The Quantum Leap reboot on NBC is faithful to classic science fiction

Addison and Ben look shocked while driving a getaway vehicle.

Addison (Caitlin Bassett) and Ben (Raymond Lee) prepare for impact.
picture: Ron Batzdorf/NBC

It’s been nearly 30 years since then Scott BakulaDr. Sam Beckett has disappeared over time (and from the airwaves), but Quantum leap– A popular show during five seasons – has since maintained a cult following. It’s no surprise that NBC has Dip back into time travel well with Restartwhich is being shown for the first time today.

This is new Quantum leap It is actually a sequel in addition to being a reboot. Sam and his companion Al (The late Dean Stockwell, to whom the first episode is dedicated), both are referenced by the new characters, and the show’s unreliable sci-fi tech supercomputer is still called Ziggy. But Quantum leap 22 is, at least in its infancy, a more elaborate production. The cast, which includes a lab team that toils nowadays, is bigger; Production values ​​are as ingenious as what you would expect to see from the 21st century prime time NBC series; There is also a back plot that goes beyond the jumps of the main character who is poised to introduce inflated intrigue into the actions.

However, “July 13, 1985” is still the first episode of a new show, and therefore he spends a lot of time explaining what is going on to viewers. Fans of the original series will remember episodes that opened with a spoken introduction explaining its concept as well as the title sequence featuring scenes from Sam’s adventures – plus, Sam was given audio exaggerations to explain what he was feeling (usually confused) while trying to figure out a) who “jumped” at him , b) where and when he was, and c) who was supposed to help him in that particular period of time, which would lead to his next short journey through space and time. He wasn’t entirely alone – he had Al, a hologram that only Sam could see and hear, and who would appear with his mobile devices that connected them to Ziggy’s vast repositories of historical knowledge – but he didn’t know how to bring it home.

The new show is, well, very similar once it gets past its setting. The book begins with an on-screen text that quotes the opening of the original series: “In 1995, theorizing that one could time travel in one’s own life, Dr. Sam Beckett got into the Quantum Leap accelerator and disappeared. After years of trying to bring it home, the project was abandoned. In the end… even now.” In short, we meet Dr. Ben Song (Raymond Lee Made for loveAnd the Top Gun: MaverickAnd the Kevin was the same F**k) and his fiancée, Addison (Caitlin Bassett), who happens to be his co-worker at a top-secret military lab that employs time-travel freaks. Magic (GhostbustersErnie Hudson) is the chief benefactor, along with fellow eggheads Jane (Nanrisa Lee .).) and Ian (Mason Alexander Park). They’re all friends and we first met them at Ben and Addison’s engagement party, a joyful evening until Ben, who was getting text messages from someone who insists he’s “running out of time!” peaces out to… Hop on to the Quantum Leap accelerator, although it’s not ready to be used by anyone without making some major bugs.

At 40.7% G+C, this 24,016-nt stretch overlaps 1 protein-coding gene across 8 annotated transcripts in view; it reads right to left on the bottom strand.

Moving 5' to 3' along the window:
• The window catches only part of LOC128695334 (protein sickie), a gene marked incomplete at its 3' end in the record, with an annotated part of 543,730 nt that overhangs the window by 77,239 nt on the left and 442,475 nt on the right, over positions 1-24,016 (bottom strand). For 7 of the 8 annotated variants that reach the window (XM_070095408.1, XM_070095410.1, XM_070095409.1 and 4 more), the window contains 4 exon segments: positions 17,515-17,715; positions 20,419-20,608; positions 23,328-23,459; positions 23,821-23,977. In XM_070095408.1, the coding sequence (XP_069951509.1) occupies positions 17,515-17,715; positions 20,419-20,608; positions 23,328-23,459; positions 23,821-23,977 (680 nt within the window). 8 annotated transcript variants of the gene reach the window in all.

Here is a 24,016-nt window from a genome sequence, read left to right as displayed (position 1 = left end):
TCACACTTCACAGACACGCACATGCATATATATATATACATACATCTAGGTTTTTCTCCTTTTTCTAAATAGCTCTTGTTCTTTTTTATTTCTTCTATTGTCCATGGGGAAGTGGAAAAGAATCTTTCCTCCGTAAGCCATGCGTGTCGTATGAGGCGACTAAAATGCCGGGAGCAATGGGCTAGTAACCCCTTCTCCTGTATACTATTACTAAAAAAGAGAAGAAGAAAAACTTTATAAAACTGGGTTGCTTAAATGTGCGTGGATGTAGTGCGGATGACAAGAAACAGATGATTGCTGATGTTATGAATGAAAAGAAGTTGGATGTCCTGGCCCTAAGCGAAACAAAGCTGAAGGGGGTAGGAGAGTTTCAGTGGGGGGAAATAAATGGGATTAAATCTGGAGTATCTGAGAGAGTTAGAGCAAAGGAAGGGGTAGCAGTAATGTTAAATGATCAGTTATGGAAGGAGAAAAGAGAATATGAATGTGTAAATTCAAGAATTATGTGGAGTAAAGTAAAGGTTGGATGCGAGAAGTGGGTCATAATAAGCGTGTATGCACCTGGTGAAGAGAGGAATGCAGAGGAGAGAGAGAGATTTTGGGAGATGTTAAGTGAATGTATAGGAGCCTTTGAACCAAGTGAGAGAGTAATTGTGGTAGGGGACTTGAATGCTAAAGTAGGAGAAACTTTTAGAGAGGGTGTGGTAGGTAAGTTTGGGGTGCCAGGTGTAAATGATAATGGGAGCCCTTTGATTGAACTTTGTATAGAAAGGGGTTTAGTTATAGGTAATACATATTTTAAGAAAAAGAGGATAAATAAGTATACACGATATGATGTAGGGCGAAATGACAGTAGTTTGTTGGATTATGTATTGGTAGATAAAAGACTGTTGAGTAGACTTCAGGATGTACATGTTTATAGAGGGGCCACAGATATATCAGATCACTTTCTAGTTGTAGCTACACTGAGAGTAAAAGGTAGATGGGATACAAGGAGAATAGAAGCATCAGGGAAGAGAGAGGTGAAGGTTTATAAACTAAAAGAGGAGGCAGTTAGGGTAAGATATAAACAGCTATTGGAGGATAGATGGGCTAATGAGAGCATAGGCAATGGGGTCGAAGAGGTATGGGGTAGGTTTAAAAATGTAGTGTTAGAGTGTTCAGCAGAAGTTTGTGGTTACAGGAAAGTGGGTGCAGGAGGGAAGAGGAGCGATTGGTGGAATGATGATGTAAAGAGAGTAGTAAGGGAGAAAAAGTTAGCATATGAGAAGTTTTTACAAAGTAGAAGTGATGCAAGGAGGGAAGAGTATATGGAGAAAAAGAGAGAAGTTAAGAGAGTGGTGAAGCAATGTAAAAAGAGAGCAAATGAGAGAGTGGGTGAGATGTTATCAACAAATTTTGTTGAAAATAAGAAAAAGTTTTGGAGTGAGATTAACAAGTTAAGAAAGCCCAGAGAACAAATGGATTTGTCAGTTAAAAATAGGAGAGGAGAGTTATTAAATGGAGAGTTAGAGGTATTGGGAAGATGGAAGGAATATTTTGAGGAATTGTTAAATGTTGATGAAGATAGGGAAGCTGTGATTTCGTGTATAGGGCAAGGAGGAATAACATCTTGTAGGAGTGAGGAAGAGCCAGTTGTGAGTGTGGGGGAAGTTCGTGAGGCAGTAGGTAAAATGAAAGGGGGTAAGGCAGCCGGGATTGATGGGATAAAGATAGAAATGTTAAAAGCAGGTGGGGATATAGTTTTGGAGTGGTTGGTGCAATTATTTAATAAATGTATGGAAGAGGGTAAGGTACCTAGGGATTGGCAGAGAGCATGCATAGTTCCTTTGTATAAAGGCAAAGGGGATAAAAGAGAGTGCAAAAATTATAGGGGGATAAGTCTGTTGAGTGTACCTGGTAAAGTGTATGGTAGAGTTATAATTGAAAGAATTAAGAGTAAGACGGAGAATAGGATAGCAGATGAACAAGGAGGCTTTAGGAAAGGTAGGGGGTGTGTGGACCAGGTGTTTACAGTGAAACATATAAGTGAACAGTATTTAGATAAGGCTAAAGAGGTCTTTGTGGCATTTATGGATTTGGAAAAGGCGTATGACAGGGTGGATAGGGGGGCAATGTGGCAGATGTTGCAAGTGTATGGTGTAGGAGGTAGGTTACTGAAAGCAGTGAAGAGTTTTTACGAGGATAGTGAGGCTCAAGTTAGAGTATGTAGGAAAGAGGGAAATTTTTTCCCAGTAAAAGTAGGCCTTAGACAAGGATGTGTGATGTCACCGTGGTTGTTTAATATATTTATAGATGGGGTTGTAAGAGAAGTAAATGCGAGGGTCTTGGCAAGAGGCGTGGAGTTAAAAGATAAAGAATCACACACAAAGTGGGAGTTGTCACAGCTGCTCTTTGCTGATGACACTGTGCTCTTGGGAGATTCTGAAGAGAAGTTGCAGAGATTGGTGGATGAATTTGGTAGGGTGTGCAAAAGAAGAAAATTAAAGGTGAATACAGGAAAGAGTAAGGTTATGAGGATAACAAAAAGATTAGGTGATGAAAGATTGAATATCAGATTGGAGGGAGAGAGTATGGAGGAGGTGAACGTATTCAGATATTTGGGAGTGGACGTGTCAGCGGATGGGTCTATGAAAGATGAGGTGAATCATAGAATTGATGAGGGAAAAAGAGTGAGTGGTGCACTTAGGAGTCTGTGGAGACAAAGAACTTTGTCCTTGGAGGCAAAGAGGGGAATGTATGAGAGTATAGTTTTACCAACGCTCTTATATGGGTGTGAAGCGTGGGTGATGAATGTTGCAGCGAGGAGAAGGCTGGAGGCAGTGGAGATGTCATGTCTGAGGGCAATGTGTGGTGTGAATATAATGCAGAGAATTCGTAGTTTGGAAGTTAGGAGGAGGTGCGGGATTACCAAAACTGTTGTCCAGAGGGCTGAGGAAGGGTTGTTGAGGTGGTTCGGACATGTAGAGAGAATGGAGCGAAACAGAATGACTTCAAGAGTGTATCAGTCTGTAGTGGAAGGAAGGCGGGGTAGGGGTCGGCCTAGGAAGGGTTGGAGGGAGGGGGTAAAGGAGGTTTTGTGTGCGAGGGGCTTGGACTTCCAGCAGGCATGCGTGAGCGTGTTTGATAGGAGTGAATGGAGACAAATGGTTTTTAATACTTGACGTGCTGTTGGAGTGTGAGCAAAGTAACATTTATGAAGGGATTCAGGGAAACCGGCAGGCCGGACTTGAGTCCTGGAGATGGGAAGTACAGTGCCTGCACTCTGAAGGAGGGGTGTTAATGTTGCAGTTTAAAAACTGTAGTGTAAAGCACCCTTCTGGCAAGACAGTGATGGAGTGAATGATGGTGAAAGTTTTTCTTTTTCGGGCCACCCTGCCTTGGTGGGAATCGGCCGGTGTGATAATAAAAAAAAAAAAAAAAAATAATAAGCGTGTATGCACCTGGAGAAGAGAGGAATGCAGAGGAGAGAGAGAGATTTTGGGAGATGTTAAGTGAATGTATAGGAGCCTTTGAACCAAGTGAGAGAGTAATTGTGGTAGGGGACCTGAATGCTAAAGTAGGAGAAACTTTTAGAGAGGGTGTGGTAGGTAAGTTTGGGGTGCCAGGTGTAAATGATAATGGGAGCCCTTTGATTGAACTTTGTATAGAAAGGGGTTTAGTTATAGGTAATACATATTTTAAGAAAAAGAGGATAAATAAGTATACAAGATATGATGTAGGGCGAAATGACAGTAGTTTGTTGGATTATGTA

Jane (Nanressa Lee), Magic (Ernie Hudson), Ian (Mason Alexander Park), and Addison react to something a long time ago.

Jane (Nanressa Lee), Magic (Ernie Hudson), Ian (Mason Alexander Park), and Addison react to something a long time ago.
picture: Ron Batzdorf/NBC

Naturally, this seemingly idiotic decision freaks everyone out, including Ben himself, who pops up in July 1985 with amnesia (a side effect of leaping), something that Addison—who’s able to follow him through time as a hologram, just like Al followed Sam—helps him cope with, though she doesn’t explain her personal relationship with him (she does, however, inform him that she was supposed to be the one doing the time-traveling). Thanks to glimpses of media—did any circa-1985 theater programmer ever decide to screen a double-feature of The Goonies and St. Elmo’s Fire? What would that audience even look like?—we soon learn he’s in Philadelphia and is a dude named “Nick” who’s about to serve as a getaway driver for an elaborate heist. With Ziggy’s help, Ben and Addison are able to piece together what’s going down; it involves a big explosion and the Hope Diamond, but—like the intricacies of the time-travel tech that got Ben there in the first place—the crime is really a MacGuffin. As in the original Quantum Leap, the real reason for “July 13, 1985″ is so that Ben can help one specific person who’s been wronged by the timeline, and set things right.